Microsoft and Chevron partner on bioenergy and carbon capture project

Pictured: Facilities engineers at one of Chevron's existing US gas projects

In a statement published late last week, Chevron stated that the companies will begin front-end engineering and design processes immediately, with the hopes of securing a final investment decision in 2022. If the project runs to plan, the plant could come online in Mendota this decade, capturing some 300,000 tonnes of CO2e every year.

Chevron and Schlumberger’s plans involve converting 200,000 tonnes of biomass made from locally sourced agricultural waste, like almond trees, into renewable synthetic gas every year. The gas can then be mixed with oxygen in a combustor to generate electricity.  

While biomass is lower-emission than fossil fuels, it still has a climate impact. But Chevron and Schlumberger New Energy believe that more than 99% of the CO2 emissions from the process can be captured and “permanently” sequestered underground in natural geologic formations.

Microsoft is notably targeting negative emissions by 2030 and the removal of all historic corporate emissions by 2050 and has turned to CCS to deliver some of this progress. However, the new project’s impact will not be included in accounting for this goal. Instead, the tech giant is providing its cloud technologies and AI technologies to the project to help maximise efficiency. Microsoft has faced repeated criticisms of its decision to continue providing services to high-emitting energy majors.

“There’s tremendous opportunity to use cloud technologies in the energy sector to help accelerate the industry’s digital transformation,” Microsoft’s executive vice president for Cloud and AI Scott Guthrie said.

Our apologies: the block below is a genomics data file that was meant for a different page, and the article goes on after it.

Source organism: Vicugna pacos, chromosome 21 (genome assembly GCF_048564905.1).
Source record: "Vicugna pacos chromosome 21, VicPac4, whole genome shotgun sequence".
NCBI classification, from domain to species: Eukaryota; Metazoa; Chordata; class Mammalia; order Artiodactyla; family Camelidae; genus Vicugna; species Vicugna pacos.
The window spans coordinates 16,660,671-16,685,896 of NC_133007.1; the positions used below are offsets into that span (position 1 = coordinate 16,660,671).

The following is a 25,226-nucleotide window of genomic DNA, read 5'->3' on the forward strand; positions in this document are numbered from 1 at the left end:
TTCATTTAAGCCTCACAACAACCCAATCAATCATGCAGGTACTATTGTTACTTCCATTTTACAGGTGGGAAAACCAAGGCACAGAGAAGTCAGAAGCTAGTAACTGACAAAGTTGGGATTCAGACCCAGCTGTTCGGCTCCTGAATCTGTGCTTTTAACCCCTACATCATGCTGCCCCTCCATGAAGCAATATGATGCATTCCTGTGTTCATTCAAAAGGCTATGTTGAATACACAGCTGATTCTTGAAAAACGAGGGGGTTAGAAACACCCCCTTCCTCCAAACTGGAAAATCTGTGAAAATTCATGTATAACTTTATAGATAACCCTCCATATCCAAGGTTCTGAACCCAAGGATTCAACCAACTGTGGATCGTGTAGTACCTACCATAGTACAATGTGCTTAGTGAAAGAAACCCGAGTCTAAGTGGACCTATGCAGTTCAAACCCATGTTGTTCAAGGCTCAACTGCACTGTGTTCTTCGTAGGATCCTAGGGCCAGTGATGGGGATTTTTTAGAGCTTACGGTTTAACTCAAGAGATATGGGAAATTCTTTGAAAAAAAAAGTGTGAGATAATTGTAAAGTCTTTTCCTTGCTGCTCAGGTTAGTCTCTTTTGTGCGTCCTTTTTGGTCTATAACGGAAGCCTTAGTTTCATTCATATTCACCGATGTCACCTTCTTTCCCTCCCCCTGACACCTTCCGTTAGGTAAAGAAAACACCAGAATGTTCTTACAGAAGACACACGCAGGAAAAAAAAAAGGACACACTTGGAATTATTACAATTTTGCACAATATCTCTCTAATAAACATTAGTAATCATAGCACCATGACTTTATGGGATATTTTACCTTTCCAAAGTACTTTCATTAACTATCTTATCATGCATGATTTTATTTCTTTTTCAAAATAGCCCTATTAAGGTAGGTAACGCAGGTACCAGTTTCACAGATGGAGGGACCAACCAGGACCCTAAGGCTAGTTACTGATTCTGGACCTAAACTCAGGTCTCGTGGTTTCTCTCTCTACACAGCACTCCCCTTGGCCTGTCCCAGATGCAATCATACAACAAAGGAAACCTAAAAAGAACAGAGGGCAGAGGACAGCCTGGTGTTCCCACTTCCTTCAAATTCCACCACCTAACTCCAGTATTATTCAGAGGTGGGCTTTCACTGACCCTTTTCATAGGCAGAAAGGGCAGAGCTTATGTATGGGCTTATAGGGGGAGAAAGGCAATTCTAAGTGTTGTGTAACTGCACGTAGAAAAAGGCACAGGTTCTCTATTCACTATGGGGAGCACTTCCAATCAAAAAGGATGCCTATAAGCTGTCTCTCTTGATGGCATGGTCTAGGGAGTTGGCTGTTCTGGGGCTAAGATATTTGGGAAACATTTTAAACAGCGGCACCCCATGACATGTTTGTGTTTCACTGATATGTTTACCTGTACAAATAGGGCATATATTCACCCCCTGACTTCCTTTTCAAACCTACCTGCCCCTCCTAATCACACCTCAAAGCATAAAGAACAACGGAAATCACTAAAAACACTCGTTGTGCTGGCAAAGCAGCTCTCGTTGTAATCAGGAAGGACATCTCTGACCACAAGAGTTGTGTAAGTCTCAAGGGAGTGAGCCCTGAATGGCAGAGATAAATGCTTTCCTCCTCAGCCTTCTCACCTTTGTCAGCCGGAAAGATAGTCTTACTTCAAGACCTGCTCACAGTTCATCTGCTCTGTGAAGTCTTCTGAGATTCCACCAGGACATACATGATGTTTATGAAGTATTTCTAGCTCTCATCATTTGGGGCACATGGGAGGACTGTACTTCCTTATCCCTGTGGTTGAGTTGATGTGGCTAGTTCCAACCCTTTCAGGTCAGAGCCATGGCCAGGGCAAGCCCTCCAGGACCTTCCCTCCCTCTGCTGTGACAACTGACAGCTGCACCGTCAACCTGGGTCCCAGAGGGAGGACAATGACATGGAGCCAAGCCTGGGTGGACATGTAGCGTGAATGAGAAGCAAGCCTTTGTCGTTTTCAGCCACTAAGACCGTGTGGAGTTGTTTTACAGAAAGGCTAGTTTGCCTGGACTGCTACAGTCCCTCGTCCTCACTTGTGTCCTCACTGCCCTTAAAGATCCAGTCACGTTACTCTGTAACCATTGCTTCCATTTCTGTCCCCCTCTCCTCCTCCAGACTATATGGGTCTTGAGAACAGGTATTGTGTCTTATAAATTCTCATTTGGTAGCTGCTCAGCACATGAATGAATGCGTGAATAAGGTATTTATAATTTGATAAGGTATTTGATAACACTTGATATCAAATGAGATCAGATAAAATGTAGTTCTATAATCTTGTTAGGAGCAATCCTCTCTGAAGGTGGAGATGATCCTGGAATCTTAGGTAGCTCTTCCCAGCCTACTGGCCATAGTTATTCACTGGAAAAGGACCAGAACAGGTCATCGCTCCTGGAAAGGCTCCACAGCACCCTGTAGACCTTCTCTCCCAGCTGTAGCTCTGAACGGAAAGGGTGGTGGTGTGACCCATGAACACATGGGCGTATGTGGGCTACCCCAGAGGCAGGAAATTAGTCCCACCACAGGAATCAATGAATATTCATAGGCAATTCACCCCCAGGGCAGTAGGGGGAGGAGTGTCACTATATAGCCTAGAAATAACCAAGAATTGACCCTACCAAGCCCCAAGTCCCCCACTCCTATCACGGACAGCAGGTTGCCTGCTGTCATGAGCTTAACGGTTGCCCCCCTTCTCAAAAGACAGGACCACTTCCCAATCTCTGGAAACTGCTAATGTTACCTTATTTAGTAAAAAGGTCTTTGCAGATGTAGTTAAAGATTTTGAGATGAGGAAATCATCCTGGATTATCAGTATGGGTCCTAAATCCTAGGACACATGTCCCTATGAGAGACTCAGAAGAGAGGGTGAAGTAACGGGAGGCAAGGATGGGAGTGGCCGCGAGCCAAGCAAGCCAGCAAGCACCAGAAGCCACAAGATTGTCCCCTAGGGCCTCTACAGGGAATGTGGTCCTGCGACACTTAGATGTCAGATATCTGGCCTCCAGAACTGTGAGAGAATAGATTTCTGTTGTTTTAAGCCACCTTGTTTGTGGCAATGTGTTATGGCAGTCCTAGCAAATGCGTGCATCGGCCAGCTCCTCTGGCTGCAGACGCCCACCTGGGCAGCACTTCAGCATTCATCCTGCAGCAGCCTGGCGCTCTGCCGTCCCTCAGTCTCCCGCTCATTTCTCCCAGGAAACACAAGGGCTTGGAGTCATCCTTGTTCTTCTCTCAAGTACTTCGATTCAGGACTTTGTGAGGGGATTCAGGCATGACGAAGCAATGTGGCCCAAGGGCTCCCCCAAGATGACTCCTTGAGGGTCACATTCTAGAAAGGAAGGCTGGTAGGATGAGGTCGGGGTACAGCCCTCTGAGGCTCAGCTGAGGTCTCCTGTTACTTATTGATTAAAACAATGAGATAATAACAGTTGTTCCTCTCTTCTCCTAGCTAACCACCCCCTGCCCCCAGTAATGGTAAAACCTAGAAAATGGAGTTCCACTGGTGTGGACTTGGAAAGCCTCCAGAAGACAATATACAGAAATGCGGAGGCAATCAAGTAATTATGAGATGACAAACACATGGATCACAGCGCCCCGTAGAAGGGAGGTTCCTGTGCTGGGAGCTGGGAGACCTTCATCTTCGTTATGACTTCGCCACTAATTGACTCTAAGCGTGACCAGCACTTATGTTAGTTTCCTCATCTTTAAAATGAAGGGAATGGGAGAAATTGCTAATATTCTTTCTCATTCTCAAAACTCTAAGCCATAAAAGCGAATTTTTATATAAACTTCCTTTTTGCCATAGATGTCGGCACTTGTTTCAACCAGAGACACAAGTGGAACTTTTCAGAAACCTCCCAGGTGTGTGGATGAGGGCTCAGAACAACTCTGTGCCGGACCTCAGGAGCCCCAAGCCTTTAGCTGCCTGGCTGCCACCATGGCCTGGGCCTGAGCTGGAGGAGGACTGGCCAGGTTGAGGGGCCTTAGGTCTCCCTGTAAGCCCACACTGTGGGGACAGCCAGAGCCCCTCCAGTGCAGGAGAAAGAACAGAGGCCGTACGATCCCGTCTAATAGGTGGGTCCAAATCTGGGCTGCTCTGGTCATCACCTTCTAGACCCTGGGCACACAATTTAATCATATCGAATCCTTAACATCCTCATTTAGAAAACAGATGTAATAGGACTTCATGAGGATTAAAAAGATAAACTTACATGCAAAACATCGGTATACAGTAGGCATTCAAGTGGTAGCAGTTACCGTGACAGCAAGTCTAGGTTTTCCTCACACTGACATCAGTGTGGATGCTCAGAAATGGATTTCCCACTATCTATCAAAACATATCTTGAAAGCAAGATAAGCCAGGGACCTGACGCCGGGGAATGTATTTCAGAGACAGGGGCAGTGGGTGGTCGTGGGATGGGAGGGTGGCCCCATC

“Innovation at this scale is accelerated by our strong relationship, as we work together to help provide a sustainable and clean environment for local communities.”

Chevron and Schlumberger said in a statement that California has been chosen for the location as it is a geography where “existing policies and regulations can make projects attractive today”. California is notably targeting a 56% reduction in emissions from its energy sector by 2030 against a 1990 baseline. Moreover, the state will ban almost all burning of agricultural waste by 2025, so the project partners claim they are helping agribusinesses navigate this new requirement.

While Chevron has insisted that it is “helping to advance a lower-carbon future” by expanding its forays into sectors like bioenergy, CCS and renewables, it has been repeatedly criticised for overstating its climate ambitions in the past. BlackRock took voting action against Chevron on climate grounds last year as Carbon Tracker analysis claimed the business is not aligned with the Paris Agreement.

A boon for BECCS?

The news from California comes shortly after UK-based Drax began the two-year planning process to scale up BECCS at its power plant in North Yorkshire.

Drax first began capturing carbon from the bioenergy production process in early 2019, after working with C-Capture to pilot carbon capture technology. It then formed partnerships with firms including Mitsubishi Heavy Industries to scale-up capture capacity and to supply captured carbon to industries including beverages and materials.

If the Development Consent Order for the latest planned expansion is granted, Drax believes it will be able to capture eight million tonnes of CO2e every year using the new infrastructure.

Sarah George

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